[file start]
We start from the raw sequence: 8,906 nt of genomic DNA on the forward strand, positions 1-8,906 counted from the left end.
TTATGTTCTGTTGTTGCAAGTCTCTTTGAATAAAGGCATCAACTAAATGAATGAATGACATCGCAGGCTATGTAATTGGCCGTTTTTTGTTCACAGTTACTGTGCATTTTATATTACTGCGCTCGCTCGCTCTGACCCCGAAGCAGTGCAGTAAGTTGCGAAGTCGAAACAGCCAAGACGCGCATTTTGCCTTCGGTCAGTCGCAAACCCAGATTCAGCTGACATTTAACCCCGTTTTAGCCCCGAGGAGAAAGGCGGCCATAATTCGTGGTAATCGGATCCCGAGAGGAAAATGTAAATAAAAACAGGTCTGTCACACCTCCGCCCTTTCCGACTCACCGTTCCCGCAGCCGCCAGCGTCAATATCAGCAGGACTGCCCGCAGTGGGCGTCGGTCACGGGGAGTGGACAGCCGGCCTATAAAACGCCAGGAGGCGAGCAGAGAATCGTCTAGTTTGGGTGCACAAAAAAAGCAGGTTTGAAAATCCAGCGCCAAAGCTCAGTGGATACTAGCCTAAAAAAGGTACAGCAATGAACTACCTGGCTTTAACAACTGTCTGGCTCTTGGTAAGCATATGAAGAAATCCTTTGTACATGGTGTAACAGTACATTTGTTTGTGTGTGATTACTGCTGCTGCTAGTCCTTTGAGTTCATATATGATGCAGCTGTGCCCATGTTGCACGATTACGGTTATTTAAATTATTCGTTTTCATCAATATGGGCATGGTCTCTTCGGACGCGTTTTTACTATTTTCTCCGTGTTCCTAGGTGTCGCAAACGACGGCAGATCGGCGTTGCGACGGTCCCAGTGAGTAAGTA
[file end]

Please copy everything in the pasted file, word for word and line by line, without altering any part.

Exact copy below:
We start from the raw sequence: 8,906 nt of genomic DNA on the forward strand, positions 1-8,906 counted from the left end.
TTATGTTCTGTTGTTGCAAGTCTCTTTGAATAAAGGCATCAACTAAATGAATGAATGACATCGCAGGCTATGTAATTGGCCGTTTTTTGTTCACAGTTACTGTGCATTTTATATTACTGCGCTCGCTCGCTCTGACCCCGAAGCAGTGCAGTAAGTTGCGAAGTCGAAACAGCCAAGACGCGCATTTTGCCTTCGGTCAGTCGCAAACCCAGATTCAGCTGACATTTAACCCCGTTTTAGCCCCGAGGAGAAAGGCGGCCATAATTCGTGGTAATCGGATCCCGAGAGGAAAATGTAAATAAAAACAGGTCTGTCACACCTCCGCCCTTTCCGACTCACCGTTCCCGCAGCCGCCAGCGTCAATATCAGCAGGACTGCCCGCAGTGGGCGTCGGTCACGGGGAGTGGACAGCCGGCCTATAAAACGCCAGGAGGCGAGCAGAGAATCGTCTAGTTTGGGTGCACAAAAAAAGCAGGTTTGAAAATCCAGCGCCAAAGCTCAGTGGATACTAGCCTAAAAAAGGTACAGCAATGAACTACCTGGCTTTAACAACTGTCTGGCTCTTGGTAAGCATATGAAGAAATCCTTTGTACATGGTGTAACAGTACATTTGTTTGTGTGTGATTACTGCTGCTGCTAGTCCTTTGAGTTCATATATGATGCAGCTGTGCCCATGTTGCACGATTACGGTTATTTAAATTATTCGTTTTCATCAATATGGGCATGGTCTCTTCGGACGCGTTTTTACTATTTTCTCCGTGTTCCTAGGTGTCGCAAACGACGGCAGATCGGCGTTGCGACGGTCCCAGTGAGTAAGTA